me

me as neceffary to confult any perfon on the fubject. Had I given a defcription of tubercles from my own notes of diffections, it would have fo nearly resembled this in the leading points, that I thought it more candid to make the extract. But the nature of my work required that what related to the subject fhould be compreffed, the language corrected, and fome difference made in the arrangement; though the fenfe will be found (in my opinion) carefully preferved, and nothing material omitted. In fo doing have I injured the memory of Dr. Stark? On the contrary, it has been the caufe of publishing part of his MSS. after lying fifteen years in the editor's hands, and but for this would probably never have feen the light; and confequently his work would have been deprived of that reputation it fo jultly merits.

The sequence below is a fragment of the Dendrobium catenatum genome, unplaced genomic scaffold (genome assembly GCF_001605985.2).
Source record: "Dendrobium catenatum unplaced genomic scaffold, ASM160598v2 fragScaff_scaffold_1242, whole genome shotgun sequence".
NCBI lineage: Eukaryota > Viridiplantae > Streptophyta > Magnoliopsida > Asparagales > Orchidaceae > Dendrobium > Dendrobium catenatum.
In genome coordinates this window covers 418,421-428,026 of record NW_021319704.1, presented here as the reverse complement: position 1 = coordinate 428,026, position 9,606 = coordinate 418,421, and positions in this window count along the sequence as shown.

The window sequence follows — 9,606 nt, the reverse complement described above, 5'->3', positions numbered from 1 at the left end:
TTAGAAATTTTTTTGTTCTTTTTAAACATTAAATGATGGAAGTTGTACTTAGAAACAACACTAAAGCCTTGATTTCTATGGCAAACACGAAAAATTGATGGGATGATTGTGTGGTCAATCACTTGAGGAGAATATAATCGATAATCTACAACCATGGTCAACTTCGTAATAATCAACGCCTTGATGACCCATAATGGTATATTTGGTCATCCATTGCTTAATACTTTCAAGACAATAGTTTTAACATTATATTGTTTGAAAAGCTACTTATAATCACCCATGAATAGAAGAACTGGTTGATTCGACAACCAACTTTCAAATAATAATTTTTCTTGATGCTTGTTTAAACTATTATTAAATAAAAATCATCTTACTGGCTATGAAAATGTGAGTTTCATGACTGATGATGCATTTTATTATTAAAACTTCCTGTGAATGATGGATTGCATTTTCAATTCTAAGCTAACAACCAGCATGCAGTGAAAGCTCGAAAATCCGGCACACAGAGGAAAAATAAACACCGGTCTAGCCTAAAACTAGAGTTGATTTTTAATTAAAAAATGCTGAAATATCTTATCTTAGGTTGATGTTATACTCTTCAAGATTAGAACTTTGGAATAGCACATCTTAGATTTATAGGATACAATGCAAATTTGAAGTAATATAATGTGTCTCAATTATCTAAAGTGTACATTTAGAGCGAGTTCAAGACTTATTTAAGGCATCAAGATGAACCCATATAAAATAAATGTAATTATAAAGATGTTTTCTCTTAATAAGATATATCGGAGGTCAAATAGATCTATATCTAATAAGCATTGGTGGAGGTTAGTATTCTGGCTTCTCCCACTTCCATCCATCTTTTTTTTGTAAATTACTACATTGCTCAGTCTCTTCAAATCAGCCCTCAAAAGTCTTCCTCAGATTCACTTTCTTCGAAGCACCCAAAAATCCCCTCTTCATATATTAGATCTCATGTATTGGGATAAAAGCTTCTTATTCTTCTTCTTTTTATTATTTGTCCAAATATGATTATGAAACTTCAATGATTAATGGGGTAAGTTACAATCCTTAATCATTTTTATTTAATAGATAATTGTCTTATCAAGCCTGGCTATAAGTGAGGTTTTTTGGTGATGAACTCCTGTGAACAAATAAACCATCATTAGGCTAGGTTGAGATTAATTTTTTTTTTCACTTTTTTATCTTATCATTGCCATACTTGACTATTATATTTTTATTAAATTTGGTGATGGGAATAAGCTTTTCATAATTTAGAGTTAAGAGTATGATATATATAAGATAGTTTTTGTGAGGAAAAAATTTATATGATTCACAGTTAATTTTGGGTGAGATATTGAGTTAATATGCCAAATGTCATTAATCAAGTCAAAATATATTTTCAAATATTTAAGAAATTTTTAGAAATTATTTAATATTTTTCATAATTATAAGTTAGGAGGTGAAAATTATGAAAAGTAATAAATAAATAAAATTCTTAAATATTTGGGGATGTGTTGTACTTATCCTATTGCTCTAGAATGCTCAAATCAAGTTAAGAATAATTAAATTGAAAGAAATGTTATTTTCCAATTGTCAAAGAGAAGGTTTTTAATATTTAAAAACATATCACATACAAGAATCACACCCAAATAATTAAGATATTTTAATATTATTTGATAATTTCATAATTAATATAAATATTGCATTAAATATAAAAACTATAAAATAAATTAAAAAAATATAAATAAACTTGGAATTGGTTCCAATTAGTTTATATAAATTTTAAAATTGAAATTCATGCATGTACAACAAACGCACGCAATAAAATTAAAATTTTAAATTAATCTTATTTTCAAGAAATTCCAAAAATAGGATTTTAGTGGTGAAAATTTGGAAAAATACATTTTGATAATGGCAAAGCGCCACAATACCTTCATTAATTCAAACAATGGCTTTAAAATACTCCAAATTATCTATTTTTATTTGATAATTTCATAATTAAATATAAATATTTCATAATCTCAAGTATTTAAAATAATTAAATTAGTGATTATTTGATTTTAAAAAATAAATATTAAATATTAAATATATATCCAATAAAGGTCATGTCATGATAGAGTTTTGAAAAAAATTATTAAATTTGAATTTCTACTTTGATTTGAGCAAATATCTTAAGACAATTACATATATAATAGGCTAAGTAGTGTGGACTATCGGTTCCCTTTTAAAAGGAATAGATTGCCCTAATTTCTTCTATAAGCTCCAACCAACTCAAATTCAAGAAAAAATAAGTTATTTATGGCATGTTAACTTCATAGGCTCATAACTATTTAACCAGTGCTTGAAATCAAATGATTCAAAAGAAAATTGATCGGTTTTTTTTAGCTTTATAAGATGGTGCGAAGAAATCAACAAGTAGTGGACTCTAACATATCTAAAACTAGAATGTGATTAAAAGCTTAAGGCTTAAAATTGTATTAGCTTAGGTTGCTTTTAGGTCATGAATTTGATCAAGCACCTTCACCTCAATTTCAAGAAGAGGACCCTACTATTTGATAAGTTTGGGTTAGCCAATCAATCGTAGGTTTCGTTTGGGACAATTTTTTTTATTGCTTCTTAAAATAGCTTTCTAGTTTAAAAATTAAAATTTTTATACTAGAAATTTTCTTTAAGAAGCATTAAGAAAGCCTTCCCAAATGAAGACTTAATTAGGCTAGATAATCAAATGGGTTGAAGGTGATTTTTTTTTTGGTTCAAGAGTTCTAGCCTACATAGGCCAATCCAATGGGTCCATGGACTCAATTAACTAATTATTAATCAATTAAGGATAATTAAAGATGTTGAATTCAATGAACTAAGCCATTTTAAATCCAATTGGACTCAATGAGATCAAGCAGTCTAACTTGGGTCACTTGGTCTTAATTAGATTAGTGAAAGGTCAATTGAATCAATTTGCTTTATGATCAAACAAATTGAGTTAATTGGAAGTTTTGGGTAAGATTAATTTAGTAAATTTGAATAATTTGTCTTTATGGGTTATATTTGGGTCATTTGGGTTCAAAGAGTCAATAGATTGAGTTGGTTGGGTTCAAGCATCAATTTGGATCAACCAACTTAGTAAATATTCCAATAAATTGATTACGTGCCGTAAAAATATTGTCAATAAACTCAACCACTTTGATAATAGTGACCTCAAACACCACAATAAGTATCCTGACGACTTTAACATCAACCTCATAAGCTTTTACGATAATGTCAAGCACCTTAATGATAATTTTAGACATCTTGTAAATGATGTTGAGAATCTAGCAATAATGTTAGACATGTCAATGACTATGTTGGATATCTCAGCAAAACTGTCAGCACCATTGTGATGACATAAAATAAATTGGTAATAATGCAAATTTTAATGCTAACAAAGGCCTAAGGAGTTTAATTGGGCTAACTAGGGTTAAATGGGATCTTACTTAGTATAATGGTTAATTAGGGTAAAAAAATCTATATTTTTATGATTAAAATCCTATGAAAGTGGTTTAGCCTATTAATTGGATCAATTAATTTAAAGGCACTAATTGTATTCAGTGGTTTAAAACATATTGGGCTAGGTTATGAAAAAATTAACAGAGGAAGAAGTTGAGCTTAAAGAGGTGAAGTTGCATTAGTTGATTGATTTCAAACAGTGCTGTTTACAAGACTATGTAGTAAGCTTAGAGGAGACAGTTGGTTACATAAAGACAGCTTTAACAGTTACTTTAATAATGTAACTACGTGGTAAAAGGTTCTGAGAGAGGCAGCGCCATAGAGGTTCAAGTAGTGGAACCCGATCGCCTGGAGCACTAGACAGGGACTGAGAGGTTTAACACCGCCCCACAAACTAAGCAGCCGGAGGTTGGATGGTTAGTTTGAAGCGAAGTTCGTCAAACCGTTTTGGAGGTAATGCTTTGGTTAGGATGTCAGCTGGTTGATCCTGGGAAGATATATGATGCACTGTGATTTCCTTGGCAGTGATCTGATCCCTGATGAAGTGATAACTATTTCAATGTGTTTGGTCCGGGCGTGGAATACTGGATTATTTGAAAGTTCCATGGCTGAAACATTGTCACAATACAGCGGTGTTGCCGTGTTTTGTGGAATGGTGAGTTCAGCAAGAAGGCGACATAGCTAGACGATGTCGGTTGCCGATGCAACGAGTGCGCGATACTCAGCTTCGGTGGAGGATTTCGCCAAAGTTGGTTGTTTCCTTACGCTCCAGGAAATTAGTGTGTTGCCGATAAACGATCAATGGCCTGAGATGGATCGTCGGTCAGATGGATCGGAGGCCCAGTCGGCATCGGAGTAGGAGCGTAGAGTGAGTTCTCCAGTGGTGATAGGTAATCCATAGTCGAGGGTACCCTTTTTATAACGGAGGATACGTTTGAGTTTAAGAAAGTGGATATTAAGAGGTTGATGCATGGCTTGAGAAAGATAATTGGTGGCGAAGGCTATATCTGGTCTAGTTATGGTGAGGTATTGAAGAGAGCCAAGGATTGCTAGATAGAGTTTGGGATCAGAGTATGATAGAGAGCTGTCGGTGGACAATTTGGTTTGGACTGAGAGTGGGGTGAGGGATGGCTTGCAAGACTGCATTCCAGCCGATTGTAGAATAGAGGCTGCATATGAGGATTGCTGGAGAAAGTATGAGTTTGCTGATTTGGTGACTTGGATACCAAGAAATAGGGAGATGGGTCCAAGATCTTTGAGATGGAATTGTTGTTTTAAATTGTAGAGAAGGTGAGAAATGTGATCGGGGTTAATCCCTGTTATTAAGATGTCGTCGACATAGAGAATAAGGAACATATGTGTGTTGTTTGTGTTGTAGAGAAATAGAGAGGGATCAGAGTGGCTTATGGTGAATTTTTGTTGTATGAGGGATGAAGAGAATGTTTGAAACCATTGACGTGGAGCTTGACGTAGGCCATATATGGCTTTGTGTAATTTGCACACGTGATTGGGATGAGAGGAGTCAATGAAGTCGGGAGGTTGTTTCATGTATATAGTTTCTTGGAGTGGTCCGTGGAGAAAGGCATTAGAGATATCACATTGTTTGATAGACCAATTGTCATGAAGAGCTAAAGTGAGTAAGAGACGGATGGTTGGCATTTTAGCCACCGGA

This plain recital of facts is meant as an answer to what Dr. Car. Smyth has faid upon the fubject in his introduction to Dr. Stark's MSS. in the Med. Commen. and I muft rely upon the candour of the reader to believe, that if I have erred, it was not intentionally.'

To this edition is added an appendix on the ufe and effects of frequent vomits. It contains an hiftorical detail of the practice, feemingly executed with accuracy and attention.

The remarkable Effects of Fixed Air in Mortifications of the Extremi ties. To which is added, the Hipory of fome Worm-cafes. By John Harrifon, Surgeon. 8vo. IS. Baker and Galabin.